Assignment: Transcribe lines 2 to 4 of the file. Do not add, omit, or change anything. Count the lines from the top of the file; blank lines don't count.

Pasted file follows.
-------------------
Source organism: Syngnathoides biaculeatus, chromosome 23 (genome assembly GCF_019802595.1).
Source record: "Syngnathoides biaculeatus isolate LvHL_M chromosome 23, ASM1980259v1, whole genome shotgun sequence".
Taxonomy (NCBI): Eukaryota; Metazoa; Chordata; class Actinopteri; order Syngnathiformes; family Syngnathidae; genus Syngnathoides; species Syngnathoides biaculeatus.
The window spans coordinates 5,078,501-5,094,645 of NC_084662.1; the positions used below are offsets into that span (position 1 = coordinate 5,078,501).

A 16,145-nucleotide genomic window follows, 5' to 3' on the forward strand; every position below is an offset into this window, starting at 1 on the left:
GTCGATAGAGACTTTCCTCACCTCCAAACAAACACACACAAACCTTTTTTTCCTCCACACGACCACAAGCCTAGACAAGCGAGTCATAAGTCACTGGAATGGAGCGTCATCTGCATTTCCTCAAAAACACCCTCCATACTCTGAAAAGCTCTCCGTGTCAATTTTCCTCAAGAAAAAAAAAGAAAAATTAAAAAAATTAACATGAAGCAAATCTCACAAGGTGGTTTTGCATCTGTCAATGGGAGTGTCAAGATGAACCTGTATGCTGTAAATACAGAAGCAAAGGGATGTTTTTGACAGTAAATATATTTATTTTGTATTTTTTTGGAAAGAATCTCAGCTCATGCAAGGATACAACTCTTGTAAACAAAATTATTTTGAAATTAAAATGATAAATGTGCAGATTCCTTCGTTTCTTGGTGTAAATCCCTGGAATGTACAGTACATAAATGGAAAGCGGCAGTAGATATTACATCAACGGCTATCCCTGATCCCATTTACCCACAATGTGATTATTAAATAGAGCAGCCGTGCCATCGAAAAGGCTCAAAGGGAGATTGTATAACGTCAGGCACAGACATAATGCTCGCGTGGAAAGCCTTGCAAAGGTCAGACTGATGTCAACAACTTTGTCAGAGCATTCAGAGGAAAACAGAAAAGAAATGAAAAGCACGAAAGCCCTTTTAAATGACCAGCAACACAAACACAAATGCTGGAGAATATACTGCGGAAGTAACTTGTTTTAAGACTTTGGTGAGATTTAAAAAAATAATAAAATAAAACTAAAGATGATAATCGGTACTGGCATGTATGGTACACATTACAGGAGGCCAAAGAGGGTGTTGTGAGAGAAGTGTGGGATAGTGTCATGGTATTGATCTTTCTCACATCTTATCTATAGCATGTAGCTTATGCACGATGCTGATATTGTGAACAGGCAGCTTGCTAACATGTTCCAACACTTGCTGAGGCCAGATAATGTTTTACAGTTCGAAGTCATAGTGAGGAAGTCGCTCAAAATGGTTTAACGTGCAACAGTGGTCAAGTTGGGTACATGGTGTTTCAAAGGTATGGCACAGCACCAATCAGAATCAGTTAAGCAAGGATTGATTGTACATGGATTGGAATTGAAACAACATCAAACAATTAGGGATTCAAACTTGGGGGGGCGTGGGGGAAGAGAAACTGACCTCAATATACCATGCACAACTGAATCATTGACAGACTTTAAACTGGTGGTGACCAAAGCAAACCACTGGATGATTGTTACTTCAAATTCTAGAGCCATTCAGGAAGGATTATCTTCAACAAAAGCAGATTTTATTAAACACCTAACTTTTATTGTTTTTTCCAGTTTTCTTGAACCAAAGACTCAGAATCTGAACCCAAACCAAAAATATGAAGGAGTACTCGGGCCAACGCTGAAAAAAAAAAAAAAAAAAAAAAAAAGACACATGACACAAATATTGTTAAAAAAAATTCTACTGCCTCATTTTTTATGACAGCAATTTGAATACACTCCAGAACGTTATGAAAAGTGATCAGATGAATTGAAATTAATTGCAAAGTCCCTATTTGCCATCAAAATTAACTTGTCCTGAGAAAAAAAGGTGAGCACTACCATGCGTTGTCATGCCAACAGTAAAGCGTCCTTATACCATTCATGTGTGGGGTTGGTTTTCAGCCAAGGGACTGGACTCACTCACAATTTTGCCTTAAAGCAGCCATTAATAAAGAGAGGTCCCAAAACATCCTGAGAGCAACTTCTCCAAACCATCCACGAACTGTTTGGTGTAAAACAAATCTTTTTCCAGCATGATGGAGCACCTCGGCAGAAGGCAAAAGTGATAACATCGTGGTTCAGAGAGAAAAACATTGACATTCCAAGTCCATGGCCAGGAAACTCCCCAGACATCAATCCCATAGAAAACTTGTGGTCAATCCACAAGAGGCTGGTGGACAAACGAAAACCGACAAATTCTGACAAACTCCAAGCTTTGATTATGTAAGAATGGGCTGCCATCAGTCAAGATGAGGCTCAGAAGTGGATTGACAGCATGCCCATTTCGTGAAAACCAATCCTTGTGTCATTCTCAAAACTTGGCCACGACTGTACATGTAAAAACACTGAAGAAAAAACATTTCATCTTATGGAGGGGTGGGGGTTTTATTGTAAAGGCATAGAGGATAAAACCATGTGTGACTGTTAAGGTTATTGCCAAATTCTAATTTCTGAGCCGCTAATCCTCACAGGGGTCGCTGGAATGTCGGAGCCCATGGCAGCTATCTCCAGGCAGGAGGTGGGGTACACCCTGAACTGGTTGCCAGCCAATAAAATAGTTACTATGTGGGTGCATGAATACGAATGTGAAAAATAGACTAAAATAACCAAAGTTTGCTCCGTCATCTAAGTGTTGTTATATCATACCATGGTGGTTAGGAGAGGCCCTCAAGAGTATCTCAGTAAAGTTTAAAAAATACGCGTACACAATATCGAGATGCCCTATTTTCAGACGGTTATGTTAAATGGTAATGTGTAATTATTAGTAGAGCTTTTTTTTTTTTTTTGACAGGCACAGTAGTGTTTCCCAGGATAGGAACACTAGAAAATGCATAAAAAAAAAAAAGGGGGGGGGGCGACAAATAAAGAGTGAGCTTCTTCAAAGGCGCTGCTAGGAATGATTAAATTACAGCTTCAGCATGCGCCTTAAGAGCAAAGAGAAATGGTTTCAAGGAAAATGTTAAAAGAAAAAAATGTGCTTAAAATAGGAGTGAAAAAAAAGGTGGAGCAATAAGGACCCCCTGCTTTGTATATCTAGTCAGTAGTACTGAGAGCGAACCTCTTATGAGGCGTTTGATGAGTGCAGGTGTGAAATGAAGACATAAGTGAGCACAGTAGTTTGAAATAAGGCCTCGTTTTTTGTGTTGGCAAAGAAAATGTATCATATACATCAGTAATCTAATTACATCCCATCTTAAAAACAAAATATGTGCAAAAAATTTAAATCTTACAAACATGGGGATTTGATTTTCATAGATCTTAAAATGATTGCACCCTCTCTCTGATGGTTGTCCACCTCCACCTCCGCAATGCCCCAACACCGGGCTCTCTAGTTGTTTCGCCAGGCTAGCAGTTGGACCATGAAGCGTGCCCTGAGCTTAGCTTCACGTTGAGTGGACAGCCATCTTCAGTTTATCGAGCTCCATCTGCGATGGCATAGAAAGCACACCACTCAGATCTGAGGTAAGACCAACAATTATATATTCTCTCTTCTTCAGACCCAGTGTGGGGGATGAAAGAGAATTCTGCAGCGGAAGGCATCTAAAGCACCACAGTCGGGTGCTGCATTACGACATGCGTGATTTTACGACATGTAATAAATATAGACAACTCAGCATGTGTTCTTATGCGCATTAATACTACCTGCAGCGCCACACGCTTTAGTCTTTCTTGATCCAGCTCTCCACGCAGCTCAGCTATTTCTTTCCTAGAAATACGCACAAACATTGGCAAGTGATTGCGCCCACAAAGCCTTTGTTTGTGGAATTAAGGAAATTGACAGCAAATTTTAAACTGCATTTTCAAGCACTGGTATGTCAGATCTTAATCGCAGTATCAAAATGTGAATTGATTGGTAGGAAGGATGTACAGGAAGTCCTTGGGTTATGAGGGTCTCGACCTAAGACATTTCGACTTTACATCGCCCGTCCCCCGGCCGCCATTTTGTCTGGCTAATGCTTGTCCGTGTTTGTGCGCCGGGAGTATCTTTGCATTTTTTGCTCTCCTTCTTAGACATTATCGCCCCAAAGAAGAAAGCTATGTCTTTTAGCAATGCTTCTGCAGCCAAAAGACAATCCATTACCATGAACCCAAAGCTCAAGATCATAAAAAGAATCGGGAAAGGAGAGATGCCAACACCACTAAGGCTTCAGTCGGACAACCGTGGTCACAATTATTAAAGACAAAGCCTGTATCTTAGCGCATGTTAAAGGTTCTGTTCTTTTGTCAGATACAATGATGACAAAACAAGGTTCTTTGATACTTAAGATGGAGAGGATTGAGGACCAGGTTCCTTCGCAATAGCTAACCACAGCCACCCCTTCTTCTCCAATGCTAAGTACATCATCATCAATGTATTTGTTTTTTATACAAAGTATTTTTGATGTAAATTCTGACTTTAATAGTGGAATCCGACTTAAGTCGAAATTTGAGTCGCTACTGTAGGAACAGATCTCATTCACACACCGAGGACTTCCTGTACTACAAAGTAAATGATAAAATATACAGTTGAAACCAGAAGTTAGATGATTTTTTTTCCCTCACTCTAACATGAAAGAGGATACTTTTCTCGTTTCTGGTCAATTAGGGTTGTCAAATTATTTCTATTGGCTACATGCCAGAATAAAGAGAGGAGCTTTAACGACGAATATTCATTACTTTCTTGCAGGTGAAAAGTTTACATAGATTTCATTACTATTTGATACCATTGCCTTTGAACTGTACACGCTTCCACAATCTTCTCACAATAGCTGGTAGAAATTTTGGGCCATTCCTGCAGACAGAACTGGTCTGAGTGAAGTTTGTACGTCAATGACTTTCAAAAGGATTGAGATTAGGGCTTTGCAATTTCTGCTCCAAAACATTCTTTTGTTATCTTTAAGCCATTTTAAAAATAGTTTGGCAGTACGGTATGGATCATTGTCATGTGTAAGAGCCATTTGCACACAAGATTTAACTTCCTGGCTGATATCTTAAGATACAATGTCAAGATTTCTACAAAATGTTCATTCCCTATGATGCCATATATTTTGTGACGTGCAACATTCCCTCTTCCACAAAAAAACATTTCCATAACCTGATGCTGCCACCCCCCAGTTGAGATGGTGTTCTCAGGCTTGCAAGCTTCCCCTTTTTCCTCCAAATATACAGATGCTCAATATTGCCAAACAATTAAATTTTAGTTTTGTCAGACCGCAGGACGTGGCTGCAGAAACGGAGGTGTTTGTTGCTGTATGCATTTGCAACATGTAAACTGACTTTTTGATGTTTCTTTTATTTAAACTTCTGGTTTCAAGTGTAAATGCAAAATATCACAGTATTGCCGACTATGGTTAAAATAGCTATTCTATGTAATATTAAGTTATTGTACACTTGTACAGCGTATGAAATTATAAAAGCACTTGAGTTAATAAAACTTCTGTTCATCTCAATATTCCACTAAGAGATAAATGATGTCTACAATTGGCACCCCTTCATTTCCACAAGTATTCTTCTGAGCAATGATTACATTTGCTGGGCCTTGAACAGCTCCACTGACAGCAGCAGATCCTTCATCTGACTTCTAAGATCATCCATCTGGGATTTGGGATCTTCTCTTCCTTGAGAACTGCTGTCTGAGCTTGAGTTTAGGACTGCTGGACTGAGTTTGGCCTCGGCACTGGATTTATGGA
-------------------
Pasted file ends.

Source record: "Syngnathoides biaculeatus isolate LvHL_M chromosome 23, ASM1980259v1, whole genome shotgun sequence".
Taxonomy (NCBI): Eukaryota; Metazoa; Chordata; class Actinopteri; order Syngnathiformes; family Syngnathidae; genus Syngnathoides; species Syngnathoides biaculeatus.
The window spans coordinates 5,078,501-5,094,645 of NC_084662.1; the positions used below are offsets into that span (position 1 = coordinate 5,078,501).